Applying the principle of corresponding states to multi-component hydrocarbon mixtures (jet fuels)

Citation data:

Graduate Theses and Dissertations

Publication Year:
2015

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Repository URL:
https://ecommons.udayton.edu/graduate_theses/1083; http://rave.ohiolink.edu/etdc/view?acc_num=dayton1441981506
Author(s):
Evanhoe, Matthew David
Publisher(s):
eCommons
Tags:
Jet planes Fuel Testing; Jet planes Fuel Viscosity Testing; Jet planes Fuel Density Testing; Chemical Engineering; Generalized Corresponding States; Corresponding States Principal; Aviation Fuels; Hydrocarbon Mixtures
artifact description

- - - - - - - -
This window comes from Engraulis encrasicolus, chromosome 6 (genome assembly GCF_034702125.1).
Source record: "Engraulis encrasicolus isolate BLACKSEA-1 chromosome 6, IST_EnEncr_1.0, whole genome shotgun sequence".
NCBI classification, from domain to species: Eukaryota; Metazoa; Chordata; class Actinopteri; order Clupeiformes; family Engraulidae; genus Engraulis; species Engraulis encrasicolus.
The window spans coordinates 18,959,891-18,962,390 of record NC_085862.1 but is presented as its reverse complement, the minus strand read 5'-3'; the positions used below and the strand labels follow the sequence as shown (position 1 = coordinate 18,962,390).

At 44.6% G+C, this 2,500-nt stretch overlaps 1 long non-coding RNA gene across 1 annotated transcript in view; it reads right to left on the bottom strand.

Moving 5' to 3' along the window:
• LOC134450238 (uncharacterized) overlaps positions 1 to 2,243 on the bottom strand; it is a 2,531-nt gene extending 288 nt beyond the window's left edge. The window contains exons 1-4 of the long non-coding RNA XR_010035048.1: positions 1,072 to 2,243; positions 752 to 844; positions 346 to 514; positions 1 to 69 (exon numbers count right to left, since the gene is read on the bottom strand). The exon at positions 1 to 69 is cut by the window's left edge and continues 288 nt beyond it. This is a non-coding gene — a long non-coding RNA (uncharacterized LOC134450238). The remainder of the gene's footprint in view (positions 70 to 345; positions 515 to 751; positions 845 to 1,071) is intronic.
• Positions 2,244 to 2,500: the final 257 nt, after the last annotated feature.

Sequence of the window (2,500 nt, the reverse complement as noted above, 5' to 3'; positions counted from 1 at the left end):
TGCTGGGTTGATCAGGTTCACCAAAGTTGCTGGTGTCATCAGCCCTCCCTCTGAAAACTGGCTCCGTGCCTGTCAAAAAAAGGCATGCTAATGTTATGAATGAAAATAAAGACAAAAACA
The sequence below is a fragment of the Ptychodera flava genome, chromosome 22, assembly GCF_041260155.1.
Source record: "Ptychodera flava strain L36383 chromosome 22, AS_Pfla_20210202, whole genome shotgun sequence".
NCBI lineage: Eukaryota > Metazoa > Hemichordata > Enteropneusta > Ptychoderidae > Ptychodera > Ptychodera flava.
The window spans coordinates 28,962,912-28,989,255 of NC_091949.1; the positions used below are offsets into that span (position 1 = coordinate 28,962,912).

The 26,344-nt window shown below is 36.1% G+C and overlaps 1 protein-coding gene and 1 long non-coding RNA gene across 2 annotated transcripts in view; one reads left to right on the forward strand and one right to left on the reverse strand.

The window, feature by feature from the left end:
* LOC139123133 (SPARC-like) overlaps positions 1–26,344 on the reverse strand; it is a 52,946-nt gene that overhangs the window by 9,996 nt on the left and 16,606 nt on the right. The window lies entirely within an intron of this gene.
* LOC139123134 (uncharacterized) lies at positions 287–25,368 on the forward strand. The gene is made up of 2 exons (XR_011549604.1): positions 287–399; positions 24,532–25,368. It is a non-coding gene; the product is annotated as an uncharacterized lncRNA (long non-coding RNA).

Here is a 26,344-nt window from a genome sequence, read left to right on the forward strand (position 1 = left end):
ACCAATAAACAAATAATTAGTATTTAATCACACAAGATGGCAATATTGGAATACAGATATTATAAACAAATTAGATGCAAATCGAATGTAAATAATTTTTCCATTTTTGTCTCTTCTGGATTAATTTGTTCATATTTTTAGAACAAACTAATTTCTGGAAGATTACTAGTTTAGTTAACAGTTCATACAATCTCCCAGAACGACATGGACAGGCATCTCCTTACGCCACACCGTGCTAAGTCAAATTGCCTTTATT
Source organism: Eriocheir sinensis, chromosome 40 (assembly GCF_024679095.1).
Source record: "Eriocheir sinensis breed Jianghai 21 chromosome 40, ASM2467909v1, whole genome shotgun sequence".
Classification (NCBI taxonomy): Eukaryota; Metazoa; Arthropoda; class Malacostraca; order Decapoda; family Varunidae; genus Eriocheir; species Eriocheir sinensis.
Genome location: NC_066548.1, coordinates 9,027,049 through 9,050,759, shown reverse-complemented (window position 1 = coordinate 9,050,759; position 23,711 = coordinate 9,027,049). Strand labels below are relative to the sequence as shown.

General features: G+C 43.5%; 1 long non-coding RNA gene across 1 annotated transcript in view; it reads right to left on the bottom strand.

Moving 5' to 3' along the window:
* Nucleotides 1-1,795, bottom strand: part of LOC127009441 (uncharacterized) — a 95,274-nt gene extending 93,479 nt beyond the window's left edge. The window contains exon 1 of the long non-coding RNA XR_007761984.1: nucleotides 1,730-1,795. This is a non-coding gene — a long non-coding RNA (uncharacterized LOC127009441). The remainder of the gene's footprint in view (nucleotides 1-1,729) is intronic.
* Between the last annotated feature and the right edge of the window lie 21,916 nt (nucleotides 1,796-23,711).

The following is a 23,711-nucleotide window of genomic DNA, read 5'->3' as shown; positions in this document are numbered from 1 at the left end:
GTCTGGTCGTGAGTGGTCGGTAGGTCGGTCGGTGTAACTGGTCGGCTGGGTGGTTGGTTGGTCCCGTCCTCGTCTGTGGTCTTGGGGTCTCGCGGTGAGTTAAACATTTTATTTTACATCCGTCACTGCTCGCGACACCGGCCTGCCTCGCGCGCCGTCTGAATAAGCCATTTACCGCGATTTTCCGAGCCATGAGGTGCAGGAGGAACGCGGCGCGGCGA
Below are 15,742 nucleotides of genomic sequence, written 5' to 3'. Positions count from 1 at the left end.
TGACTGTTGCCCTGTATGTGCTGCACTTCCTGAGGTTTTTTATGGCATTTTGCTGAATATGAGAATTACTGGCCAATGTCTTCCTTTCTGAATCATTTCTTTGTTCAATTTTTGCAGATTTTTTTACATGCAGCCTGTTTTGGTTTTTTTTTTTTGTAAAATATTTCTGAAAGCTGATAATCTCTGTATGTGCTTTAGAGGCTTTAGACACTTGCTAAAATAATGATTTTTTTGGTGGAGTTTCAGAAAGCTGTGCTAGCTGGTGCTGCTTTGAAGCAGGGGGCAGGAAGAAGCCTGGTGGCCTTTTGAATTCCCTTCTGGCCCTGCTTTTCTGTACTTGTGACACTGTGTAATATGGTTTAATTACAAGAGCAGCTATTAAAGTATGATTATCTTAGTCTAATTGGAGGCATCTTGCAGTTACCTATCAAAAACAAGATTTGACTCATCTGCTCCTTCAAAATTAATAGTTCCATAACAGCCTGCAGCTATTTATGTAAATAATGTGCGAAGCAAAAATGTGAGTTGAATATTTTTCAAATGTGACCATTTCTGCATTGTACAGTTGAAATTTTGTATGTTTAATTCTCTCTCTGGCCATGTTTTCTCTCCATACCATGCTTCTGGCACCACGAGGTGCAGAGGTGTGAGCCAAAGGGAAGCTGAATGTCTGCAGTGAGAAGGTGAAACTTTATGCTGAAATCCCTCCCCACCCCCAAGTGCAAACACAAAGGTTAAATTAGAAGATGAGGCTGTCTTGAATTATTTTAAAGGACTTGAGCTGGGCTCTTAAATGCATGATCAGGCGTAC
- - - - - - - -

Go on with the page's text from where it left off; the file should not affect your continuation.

Aviation turbine fuel is required to meet stringent product specifications due the critical importance it plays inside of the turbines during the fuel's use. The specification tests for military and commercial grades of jet fuel include over twenty individual analyses, which are costly in both time and money. In addition, these specifications were designed for petroleum derived fuels and are not always applicable to new finished fuels from alternative sources. For these reasons, it is desirable to develop tools to assess a broad range of jet fuel properties based on the underlying chemical composition. This work outlines a methodology to predict two fuel properties, i.e., density and viscosity, using a theoretical model called generalized corresponding states (GCSP), a subset of the corresponding states principal (CSP). The work analyzes different methods to calculate the critical properties of the mixture's components. The components are of vital importance to GCSP. It also investigates reference fluids of the system, which is another important factor in modelling with GCSP. Results for the separate physical parameters, using an initial set of over 50 jet fuels, indicates model predictions fall within an average error range that spans from 0.01% to 7.29%, and is strongly dependent on the critical properties and reference fluids used. Additional improvements to current models and methods are proposed.